> On 2015-09-08, whit3rd <whit3rd@gmail.com> wrote: >> On Tuesday, September 8, 2015 at 1:33:20 PM UTC-7, amdx wrote: >> >>> 15 years ago I tried triggering one flashtube with the flash of >>> another one. I never got it to work. I didn't try increasing the >>> voltage. >> >> It needs UV illumination of the cathode. Either UV filtering in the >> tube(s), >> or poor focusing of the illumination onto the target electrode will >> defeat the effect. If the 'target' electrode is shaded, behind the >> reflector >> of the flash, that'd explain the difficulty. >> >> Photothrystors are actually kind of interesting gadgets. > > Photothyratrons?
A xenon flash tube is more of an ignitron, really. I don't recall that there's a name for a light-stimulated one, so photoignitron would be descriptive, if nothing else. Tim -- Seven Transistor Labs Electrical Engineering Consultation Website: http://seventransistorlabs.com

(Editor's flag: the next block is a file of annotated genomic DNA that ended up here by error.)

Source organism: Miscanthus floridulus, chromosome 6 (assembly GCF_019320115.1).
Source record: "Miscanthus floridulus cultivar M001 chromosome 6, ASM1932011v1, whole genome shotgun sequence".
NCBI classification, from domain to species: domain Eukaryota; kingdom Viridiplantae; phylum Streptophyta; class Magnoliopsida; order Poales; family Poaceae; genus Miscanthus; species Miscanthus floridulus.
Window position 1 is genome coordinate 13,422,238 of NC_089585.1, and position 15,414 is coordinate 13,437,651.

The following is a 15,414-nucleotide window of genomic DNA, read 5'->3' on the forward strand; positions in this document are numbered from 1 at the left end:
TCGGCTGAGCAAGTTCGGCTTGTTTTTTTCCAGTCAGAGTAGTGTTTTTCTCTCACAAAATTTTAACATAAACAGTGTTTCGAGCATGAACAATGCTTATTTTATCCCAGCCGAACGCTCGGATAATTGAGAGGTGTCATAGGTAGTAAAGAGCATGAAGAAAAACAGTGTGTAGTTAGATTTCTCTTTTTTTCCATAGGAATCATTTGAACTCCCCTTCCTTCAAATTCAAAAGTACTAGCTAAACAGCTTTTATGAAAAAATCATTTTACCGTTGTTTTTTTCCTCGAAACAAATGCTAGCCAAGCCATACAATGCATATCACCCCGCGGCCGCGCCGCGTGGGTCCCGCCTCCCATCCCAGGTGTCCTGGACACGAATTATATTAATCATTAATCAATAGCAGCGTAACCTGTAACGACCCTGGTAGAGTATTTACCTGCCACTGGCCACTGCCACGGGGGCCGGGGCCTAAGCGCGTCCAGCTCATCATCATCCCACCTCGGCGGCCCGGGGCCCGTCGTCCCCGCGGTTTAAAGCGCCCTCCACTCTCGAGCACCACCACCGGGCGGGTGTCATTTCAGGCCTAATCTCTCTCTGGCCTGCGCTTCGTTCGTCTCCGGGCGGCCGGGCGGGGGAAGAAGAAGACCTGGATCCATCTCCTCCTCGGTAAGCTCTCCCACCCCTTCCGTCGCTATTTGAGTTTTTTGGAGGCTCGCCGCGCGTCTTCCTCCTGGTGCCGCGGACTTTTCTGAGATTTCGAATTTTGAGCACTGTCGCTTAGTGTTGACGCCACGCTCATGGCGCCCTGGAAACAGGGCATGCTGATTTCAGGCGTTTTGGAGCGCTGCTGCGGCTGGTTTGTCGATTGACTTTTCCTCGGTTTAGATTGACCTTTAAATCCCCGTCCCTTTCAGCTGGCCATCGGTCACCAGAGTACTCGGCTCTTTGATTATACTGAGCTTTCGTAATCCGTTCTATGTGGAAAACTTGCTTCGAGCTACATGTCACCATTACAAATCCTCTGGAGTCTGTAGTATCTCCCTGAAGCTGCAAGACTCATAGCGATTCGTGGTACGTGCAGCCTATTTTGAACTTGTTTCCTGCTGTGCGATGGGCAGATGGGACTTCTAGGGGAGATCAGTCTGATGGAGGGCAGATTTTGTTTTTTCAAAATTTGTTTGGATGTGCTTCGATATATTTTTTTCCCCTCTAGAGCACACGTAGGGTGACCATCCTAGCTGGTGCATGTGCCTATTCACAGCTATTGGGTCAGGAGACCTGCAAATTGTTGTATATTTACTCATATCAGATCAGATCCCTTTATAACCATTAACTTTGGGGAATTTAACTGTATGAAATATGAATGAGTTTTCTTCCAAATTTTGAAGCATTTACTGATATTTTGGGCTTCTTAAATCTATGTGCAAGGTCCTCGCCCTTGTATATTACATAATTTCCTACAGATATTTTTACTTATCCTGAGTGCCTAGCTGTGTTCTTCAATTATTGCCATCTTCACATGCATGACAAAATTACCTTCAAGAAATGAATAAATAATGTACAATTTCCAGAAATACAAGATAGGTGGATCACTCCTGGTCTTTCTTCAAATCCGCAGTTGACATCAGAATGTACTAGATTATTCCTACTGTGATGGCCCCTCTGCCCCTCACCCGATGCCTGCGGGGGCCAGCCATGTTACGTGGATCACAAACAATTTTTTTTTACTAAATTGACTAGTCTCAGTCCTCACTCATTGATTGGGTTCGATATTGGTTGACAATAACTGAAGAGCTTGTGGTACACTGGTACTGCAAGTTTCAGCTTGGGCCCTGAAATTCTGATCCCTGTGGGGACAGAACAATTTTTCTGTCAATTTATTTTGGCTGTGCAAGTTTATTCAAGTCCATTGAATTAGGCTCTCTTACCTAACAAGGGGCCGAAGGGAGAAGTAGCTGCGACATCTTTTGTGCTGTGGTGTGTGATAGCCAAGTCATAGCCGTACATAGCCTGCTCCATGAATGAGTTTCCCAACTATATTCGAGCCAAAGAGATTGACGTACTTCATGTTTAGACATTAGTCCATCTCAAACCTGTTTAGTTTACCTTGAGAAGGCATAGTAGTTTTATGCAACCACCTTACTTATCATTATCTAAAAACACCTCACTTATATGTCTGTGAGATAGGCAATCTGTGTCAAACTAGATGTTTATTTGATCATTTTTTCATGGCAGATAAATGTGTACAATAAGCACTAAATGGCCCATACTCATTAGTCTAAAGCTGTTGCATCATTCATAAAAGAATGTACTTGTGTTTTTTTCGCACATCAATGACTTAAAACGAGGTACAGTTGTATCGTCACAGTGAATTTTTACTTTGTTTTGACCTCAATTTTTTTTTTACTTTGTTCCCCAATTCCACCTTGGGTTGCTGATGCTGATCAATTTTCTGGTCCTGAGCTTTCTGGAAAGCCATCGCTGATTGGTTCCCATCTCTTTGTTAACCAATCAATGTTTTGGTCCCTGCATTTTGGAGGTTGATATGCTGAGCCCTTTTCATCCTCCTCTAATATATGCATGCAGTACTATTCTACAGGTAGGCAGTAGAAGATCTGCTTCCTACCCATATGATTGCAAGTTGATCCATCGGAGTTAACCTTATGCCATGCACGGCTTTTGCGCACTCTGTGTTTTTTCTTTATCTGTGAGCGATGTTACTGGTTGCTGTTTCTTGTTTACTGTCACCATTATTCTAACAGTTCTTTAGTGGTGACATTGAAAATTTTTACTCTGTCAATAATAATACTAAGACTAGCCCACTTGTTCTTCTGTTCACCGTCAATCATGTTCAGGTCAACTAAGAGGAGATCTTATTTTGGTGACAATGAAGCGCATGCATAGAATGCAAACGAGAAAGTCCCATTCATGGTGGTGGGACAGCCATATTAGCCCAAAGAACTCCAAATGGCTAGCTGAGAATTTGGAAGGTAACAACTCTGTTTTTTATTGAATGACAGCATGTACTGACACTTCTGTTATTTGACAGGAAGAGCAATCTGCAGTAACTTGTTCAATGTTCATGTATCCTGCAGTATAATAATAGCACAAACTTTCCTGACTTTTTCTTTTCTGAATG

On 9/9/2015 11:00 AM, John Larkin wrote:
> On 9 Sep 2015 09:56:58 GMT, Jasen Betts <jasen@xnet.co.nz> wrote: > >> On 2015-09-08, whit3rd <whit3rd@gmail.com> wrote: >>> On Tuesday, September 8, 2015 at 1:33:20 PM UTC-7, amdx wrote: >>> >>>> 15 years ago I tried triggering one flashtube with the flash of >>>> another one. I never got it to work. I didn't try increasing the voltage. >>> >>> It needs UV illumination of the cathode. Either UV filtering in the tube(s), >>> or poor focusing of the illumination onto the target electrode will >>> defeat the effect. If the 'target' electrode is shaded, behind the reflector >>> of the flash, that'd explain the difficulty. >>> >>> Photothrystors are actually kind of interesting gadgets. >> >> Photothyratrons? > > Known as lascrs.
But that is a silicon device. It only becomes gaseous when its limits are exceeded.